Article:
Morbid Philanthropy

By Alyssa A. Lappen | September 22, 2005

In its 2004 annual report, the John T. and Catherine D. MacArthur Foundation notes that it has “invested more than $400 million in pursuing a more secure world.” After the Cold War, the foundation sought to prevent “nuclear weapons … from falling into the wrong hands.” The “Age of Terror,” however, has urgently refocused MacArthur on its “duty” to understand “transnational terrorists,” who they are, how they are organized, how they gain “moral, political and economic support”–and what “resentments and frustrations” drive them “to perpetrate terrorist acts.” [1]
From this departure poin–the wrongheaded belief that frustrations drive terror–it is a short leap to seeking a scapegoat. It explains the foundation’s tendency, where the Middle East is concerned, to shower gifts upon researchers, universities and quasi academic institutions with an anti-American or anti-Israel bent. In doing so its grants cross the line into overt political advocacy.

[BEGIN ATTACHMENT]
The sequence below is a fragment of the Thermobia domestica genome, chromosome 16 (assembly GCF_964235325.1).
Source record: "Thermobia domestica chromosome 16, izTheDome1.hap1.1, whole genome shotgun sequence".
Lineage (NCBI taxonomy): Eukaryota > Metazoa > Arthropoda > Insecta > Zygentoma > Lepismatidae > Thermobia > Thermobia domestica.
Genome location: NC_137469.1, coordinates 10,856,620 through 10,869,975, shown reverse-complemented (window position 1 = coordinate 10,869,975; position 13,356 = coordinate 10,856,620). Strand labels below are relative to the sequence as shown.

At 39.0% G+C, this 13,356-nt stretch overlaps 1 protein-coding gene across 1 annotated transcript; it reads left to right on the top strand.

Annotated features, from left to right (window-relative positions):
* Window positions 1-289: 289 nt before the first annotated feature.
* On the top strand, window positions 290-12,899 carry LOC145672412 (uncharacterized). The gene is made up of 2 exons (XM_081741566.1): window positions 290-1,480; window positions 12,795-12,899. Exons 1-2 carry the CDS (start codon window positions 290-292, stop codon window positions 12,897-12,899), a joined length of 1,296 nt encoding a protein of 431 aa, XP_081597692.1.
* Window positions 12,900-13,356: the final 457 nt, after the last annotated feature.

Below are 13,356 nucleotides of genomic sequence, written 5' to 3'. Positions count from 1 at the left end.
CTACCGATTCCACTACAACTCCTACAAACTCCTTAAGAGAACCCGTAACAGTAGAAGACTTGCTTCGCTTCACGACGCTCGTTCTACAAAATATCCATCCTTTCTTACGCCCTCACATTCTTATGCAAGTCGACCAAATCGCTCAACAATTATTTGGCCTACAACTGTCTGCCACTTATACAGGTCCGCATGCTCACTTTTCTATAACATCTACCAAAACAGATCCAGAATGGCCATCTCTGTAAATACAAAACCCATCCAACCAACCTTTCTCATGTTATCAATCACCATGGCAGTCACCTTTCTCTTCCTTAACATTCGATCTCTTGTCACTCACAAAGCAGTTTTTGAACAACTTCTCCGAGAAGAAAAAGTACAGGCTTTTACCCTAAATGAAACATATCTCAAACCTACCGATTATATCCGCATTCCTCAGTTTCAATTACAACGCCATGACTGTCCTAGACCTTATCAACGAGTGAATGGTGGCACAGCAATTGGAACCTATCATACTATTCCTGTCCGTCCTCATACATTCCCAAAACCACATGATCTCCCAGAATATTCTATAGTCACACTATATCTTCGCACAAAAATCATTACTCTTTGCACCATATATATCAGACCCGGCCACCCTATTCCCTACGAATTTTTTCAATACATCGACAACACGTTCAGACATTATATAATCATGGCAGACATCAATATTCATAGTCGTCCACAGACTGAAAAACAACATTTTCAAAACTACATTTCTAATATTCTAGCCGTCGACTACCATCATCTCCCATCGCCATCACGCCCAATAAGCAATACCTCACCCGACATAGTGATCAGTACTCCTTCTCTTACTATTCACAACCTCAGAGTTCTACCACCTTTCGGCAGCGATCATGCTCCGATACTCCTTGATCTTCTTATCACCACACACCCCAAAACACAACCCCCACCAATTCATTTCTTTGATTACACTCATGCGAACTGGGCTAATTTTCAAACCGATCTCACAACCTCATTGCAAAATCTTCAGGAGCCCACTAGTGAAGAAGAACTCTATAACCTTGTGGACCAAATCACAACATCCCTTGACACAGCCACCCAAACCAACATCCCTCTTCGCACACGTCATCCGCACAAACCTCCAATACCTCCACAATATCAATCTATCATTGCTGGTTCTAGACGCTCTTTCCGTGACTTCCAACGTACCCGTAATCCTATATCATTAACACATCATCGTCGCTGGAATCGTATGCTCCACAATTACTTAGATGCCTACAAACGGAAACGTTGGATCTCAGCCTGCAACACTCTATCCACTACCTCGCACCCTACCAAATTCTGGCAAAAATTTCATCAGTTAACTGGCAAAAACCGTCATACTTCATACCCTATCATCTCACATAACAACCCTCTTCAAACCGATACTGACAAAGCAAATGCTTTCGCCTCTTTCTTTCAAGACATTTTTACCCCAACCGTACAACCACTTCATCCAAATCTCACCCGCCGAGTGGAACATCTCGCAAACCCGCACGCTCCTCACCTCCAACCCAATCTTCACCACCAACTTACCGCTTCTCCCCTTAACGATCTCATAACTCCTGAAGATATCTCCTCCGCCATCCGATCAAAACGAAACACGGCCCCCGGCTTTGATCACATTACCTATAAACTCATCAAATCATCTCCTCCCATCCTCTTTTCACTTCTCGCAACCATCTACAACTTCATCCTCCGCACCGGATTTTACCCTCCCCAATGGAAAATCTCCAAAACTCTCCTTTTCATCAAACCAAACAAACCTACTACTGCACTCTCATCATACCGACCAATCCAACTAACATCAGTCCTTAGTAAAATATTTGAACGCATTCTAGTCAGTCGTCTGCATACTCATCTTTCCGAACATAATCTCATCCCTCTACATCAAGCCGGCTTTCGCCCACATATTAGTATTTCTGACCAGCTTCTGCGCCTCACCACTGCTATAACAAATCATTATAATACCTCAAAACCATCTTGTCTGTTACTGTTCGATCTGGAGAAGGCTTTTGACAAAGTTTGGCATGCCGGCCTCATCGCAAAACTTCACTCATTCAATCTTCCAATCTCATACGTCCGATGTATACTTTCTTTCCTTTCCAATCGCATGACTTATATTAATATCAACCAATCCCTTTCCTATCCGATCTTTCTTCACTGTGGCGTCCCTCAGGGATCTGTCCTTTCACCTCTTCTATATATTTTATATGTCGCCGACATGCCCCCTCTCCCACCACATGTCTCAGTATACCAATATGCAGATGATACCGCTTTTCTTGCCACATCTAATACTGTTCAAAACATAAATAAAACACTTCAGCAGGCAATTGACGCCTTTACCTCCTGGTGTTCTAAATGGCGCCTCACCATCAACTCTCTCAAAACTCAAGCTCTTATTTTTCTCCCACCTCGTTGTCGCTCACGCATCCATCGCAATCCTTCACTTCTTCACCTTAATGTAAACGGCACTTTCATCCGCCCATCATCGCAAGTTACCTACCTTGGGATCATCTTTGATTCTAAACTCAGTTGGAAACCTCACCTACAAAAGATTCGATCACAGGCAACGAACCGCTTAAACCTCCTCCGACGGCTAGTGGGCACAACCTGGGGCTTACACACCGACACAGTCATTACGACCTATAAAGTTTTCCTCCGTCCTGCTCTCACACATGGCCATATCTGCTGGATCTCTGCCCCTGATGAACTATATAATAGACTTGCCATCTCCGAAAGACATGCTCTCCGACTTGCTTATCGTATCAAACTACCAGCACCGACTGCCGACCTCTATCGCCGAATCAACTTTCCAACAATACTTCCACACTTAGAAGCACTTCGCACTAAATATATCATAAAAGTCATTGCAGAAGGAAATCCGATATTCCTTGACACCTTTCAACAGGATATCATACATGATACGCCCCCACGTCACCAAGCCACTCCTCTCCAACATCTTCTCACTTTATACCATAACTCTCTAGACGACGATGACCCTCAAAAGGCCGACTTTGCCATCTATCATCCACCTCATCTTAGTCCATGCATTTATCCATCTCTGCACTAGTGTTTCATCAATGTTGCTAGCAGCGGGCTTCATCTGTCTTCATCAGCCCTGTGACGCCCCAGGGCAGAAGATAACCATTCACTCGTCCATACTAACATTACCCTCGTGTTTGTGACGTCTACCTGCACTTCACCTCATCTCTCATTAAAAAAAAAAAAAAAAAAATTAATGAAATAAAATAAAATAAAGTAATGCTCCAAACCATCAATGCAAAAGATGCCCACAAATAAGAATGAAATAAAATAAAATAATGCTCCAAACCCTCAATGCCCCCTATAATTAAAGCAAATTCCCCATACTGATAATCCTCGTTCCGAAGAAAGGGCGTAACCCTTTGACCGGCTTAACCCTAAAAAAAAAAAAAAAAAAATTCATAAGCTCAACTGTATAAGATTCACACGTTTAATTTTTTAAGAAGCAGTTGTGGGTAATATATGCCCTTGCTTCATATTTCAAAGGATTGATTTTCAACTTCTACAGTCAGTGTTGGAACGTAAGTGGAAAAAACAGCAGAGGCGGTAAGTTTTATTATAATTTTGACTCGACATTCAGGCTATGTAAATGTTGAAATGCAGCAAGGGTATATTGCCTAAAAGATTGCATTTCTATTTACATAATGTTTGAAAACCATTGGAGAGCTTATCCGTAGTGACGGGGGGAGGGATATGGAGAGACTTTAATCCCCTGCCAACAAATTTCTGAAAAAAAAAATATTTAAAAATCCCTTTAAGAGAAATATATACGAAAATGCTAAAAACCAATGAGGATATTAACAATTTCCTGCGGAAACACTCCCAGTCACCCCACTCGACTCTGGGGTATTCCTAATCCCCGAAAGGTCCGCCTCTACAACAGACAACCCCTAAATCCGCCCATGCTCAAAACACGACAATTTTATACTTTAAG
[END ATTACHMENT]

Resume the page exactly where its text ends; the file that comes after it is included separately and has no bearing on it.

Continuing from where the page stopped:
Favorite Middle East grantees include “human rights” and “law” efforts with anti-American attitudes. [2] A $250,000 grant in March 2003 to Human Rights Watch “to monitor the human rights impacts of the war in Iraq” focuses primarily on U.S. rather than terrorists’ “human rights violations.” [3]

But studies of “Palestine” seem to be a foundation specialty. In October 2000, $51,000 was directed to the Institute for Palestine Studies—hardly a disinterested party—for a nine month study of “Palestinian Refugee Property Losses and Resolution of the Israeli-Palestinian Conflict.” The grant evidently backed anti-Israel Randolph-Macon College history professor Michael Fischbach, who published a paper on Palestinian refugee compensation in its Journal of Palestine Studies. [4]